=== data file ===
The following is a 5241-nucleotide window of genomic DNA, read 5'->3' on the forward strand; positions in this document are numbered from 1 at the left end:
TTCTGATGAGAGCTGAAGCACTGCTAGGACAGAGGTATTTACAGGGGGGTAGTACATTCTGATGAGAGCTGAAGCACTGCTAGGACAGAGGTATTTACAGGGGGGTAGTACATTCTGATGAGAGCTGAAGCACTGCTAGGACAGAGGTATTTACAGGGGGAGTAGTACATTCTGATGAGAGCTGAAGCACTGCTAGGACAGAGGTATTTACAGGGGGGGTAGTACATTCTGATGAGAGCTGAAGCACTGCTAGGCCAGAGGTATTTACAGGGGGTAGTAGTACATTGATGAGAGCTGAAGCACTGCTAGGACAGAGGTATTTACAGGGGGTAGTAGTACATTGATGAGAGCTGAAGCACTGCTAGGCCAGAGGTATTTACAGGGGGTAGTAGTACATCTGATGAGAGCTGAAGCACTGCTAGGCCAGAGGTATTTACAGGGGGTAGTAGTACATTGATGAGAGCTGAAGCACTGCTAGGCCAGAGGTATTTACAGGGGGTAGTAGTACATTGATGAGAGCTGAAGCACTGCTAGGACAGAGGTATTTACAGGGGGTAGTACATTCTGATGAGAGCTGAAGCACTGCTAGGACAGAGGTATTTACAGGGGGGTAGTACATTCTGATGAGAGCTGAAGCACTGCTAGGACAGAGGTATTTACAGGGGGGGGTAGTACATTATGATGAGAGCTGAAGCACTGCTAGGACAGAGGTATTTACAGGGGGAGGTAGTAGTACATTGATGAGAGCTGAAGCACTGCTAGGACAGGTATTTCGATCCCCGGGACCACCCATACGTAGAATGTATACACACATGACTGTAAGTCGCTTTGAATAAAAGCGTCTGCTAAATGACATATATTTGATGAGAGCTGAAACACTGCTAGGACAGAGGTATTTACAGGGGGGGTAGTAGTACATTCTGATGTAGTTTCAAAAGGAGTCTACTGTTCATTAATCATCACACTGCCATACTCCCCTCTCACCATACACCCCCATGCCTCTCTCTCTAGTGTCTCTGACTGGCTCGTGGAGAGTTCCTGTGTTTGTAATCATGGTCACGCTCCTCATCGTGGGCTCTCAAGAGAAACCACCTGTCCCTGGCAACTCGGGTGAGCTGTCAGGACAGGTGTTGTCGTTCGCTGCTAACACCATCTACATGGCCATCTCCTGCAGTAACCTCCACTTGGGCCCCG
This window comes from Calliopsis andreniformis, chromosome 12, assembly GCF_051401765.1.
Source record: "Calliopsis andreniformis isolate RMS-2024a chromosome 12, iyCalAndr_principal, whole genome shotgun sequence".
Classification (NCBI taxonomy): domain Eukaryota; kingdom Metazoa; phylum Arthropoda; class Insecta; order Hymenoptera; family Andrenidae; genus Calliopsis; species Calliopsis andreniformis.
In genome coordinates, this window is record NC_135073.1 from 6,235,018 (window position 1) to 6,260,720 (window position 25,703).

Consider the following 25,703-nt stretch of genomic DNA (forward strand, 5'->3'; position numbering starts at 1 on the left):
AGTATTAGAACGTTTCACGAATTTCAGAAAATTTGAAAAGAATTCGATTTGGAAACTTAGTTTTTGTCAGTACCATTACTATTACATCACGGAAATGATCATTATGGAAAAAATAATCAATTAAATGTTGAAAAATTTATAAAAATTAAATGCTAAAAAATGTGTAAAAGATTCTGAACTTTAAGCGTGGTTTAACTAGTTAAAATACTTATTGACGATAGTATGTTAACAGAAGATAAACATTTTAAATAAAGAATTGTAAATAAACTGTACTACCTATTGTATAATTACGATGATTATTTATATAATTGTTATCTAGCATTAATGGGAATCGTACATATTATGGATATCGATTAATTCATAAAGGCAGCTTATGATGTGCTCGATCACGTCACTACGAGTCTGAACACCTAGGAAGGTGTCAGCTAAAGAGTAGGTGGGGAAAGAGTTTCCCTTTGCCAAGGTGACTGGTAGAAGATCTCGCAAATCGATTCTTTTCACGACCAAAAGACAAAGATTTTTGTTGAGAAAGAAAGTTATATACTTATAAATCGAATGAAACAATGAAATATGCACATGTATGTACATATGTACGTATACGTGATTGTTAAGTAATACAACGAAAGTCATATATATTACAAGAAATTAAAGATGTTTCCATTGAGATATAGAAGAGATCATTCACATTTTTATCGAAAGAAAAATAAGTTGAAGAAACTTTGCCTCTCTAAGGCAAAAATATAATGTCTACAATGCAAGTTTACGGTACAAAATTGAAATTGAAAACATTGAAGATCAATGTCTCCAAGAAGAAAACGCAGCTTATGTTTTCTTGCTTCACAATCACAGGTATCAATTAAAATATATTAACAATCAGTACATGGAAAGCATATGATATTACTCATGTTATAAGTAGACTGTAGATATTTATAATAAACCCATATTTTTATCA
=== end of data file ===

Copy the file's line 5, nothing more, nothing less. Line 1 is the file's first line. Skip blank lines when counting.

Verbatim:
Classification (NCBI taxonomy): domain Eukaryota; kingdom Metazoa; phylum Arthropoda; class Insecta; order Hymenoptera; family Andrenidae; genus Calliopsis; species Calliopsis andreniformis.